So, from my experience of europe and the united states, what you’re saying here is mostly stereotype that have a little truth in it, but only a little. Just like saying european men are more attractive or affectionate. They are not. Some of them are but it has nothing to do with the fact that they are european.

  • http://www.facebook.com/profile.php?id=601357470 Alice Turnbull

    I agree with the above comment. Also, has anyone considered that maybe the fact that the non-American is – by definition – a foreigner living in America makes them more attractive, i.e. they are the sort of adventurous personality who would seek new experiences. They have also chosen America as their destination, so is likely to have an interest in American culture in common with American potential dates.

  • http://www.facebook.com/profile.php?id=289400654 Philippa Claire MacDuff

    I think it’s a bit weird to refer to ‘dating non-Americans’ and generalise traits that seem to be shared by ‘non-Americans’ – does this refer to people of every world nationality except the US? I am Irish, living in England and dating a South African. South Africans are typically very different from the Irish, however as two non-Americans I can assure you that we are not ‘polygamous in our sexual interests’. I found this statement quite insulting.

    I see that the writer is Israeli – do you think the traits you have described are a standard in Israel?

    Another point – yes I do agree with you that an American living in Spain for a year is likely to date another American, however not necessarily due to a preference but it’s natural to find allies in people from similar backgrounds when in an alien country where everyone speaks a language that is foreign to you…

    In other words, I agree with Melodie above on all counts.

  • http://www.facebook.com/profile.php?id=121507820 Allye Vice

    I’m from Canada, and the attitude here is similar (finding a successful relationship with a non-American, or in my case, non-Canadian). I don’t think it’s necessarily about a flaw in the Modern Male in a North American country, but rather, it’s about finding someone with a different culture, or different experience than your own. I’ve had relationships with Canadian men, in which they were ‘successful’ (of course they did end – they didn’t end on a catastrophic level, just with the understanding that we weren’t right for each other, which I consider successful)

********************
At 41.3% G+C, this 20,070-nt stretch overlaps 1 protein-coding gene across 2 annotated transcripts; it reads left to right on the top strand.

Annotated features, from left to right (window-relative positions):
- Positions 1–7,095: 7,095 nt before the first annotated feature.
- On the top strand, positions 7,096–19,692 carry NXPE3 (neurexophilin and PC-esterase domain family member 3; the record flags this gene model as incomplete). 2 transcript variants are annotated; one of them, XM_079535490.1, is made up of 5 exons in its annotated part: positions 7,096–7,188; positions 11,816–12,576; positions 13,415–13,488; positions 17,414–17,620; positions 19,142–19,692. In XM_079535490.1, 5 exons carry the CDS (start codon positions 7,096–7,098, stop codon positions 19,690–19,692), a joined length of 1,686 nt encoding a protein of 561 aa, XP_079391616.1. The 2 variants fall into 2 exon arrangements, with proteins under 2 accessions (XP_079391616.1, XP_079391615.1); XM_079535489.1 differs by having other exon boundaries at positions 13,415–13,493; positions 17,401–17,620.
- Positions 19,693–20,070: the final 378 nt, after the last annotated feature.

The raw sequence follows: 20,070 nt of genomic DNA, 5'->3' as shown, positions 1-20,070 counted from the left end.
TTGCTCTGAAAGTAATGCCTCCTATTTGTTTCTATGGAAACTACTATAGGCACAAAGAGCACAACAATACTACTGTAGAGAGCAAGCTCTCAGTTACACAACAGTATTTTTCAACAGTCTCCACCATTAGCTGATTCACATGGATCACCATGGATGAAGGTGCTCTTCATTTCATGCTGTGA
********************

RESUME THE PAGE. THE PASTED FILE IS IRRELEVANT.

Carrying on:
There is always the hope that someone with a different culture than my own might bring something new and interesting to the table. When you are around North American men your whole life, and then you meet someone European, or Australian, or even from the other side of the country as you are – there is going to be a bit of intrigue there.
    So, while I don’t agree with the way this article goes about it (defining the different levels of monogamy seems incorrect – I know plenty of couples in open relationships where both are North American, and they wouldn’t have it any other way) I do agree that changing a dating pattern can change the result of the eventual relationship.

  • http://www.facebook.com/profile.php?id=1607591 Kendra Williams-Valentine

    and let’s not forget… If you date someone truly not accustomed to dating an American woman, you will soon find assumptions such as the male being chivalrous and paying for dates, and big diamond rings for engagements a waste of time. It is not a given in Europe, and I know many American women who would be offended at the thought.

    I live in Stockholm, and have a Swedish boyfriend… after 2 years we are still not always on the same page when it comes to relationship roles.

    I am very glad to hear you challenge such an absurd article. Even though my boyfriend is European, I can tell you American men do just fine… got to know how to pick them.

  • http://www.facebook.com/profile.php?id=1259760068 Caitlyn Bellinger

    There are so many different types of Americans and non-Americans that it is hardly fair to stereotype dating personalities of entire nations. Even in the small town in the US that I live in, the diversity in dating personalities of my acquaintances alone is incredible. Take any relationship advice with a grain of salt, whether it’s from a magazine or your mom, and do what you feel is right :)

  • http://www.facebook.com/profile.php?id=14102782 Caroline Jeffery

    eh, i think it’s mostly about being attracted to someone that’s “different” or “exotic.” i dated a guy in college who was originally from pakistan and while our initial attraction had nothing to do with our respective homelands, i’ll admit i felt kind of cool and free-spirited to be seen as dating such an “exotic” type of person. of course that kind of yearning for some kind of social status is ridiculous, and it was never an actual part of our relationship, but i think it’s just fun to romanticize about falling in love with a foreigner, ya know, like how it happens in the movies? there’s the romanticized version that says it’s a real, quantifiable thing, and then there’s reality which is just about two people being compatible with one another.